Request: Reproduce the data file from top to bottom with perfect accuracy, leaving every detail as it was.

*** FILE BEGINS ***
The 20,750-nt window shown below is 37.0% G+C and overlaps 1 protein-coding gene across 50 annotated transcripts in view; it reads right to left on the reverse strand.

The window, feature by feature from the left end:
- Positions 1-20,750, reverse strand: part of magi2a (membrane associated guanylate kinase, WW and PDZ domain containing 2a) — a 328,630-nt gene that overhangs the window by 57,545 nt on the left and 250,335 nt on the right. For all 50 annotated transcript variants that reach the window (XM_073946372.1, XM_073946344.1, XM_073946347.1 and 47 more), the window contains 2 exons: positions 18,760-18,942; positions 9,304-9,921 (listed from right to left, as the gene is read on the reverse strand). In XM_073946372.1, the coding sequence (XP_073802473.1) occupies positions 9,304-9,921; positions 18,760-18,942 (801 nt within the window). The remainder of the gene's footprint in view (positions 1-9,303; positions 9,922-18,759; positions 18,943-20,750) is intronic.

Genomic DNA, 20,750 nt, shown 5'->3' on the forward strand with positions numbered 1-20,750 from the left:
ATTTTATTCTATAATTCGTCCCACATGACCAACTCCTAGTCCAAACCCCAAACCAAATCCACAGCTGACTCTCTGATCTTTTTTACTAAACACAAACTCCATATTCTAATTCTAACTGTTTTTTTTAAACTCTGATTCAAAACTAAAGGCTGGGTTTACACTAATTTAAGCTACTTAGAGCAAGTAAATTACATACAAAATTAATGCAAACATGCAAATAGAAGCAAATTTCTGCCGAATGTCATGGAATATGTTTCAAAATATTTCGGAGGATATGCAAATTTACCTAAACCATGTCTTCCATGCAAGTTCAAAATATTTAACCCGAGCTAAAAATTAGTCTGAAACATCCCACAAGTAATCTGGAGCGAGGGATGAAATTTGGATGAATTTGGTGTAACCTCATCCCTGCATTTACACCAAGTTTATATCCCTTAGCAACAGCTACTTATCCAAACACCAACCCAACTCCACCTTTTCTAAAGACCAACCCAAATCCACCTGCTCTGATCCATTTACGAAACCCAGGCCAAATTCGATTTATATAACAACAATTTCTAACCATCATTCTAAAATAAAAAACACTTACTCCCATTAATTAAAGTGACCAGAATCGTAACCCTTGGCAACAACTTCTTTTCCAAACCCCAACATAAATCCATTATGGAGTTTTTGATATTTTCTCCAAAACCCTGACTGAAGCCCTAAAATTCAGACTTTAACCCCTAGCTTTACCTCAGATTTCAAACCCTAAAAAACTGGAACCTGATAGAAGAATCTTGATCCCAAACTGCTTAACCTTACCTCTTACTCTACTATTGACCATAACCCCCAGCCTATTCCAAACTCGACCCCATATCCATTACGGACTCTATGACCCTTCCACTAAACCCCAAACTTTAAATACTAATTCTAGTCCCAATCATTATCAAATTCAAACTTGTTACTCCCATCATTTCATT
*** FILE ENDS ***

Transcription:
The 20,750-nt window shown below is 37.0% G+C and overlaps 1 protein-coding gene across 50 annotated transcripts in view; it reads right to left on the reverse strand.

The window, feature by feature from the left end:
- Positions 1-20,750, reverse strand: part of magi2a (membrane associated guanylate kinase, WW and PDZ domain containing 2a) — a 328,630-nt gene that overhangs the window by 57,545 nt on the left and 250,335 nt on the right. For all 50 annotated transcript variants that reach the window (XM_073946372.1, XM_073946344.1, XM_073946347.1 and 47 more), the window contains 2 exons: positions 18,760-18,942; positions 9,304-9,921 (listed from right to left, as the gene is read on the reverse strand). In XM_073946372.1, the coding sequence (XP_073802473.1) occupies positions 9,304-9,921; positions 18,760-18,942 (801 nt within the window). The remainder of the gene's footprint in view (positions 1-9,303; positions 9,922-18,759; positions 18,943-20,750) is intronic.

Genomic DNA, 20,750 nt, shown 5'->3' on the forward strand with positions numbered 1-20,750 from the left:
ATTTTATTCTATAATTCGTCCCACATGACCAACTCCTAGTCCAAACCCCAAACCAAATCCACAGCTGACTCTCTGATCTTTTTTACTAAACACAAACTCCATATTCTAATTCTAACTGTTTTTTTTAAACTCTGATTCAAAACTAAAGGCTGGGTTTACACTAATTTAAGCTACTTAGAGCAAGTAAATTACATACAAAATTAATGCAAACATGCAAATAGAAGCAAATTTCTGCCGAATGTCATGGAATATGTTTCAAAATATTTCGGAGGATATGCAAATTTACCTAAACCATGTCTTCCATGCAAGTTCAAAATATTTAACCCGAGCTAAAAATTAGTCTGAAACATCCCACAAGTAATCTGGAGCGAGGGATGAAATTTGGATGAATTTGGTGTAACCTCATCCCTGCATTTACACCAAGTTTATATCCCTTAGCAACAGCTACTTATCCAAACACCAACCCAACTCCACCTTTTCTAAAGACCAACCCAAATCCACCTGCTCTGATCCATTTACGAAACCCAGGCCAAATTCGATTTATATAACAACAATTTCTAACCATCATTCTAAAATAAAAAACACTTACTCCCATTAATTAAAGTGACCAGAATCGTAACCCTTGGCAACAACTTCTTTTCCAAACCCCAACATAAATCCATTATGGAGTTTTTGATATTTTCTCCAAAACCCTGACTGAAGCCCTAAAATTCAGACTTTAACCCCTAGCTTTACCTCAGATTTCAAACCCTAAAAAACTGGAACCTGATAGAAGAATCTTGATCCCAAACTGCTTAACCTTACCTCTTACTCTACTATTGACCATAACCCCCAGCCTATTCCAAACTCGACCCCATATCCATTACGGACTCTATGACCCTTCCACTAAACCCCAAACTTTAAATACTAATTCTAGTCCCAATCATTATCAAATTCAAACTTGTTACTCCCATCATTTCATT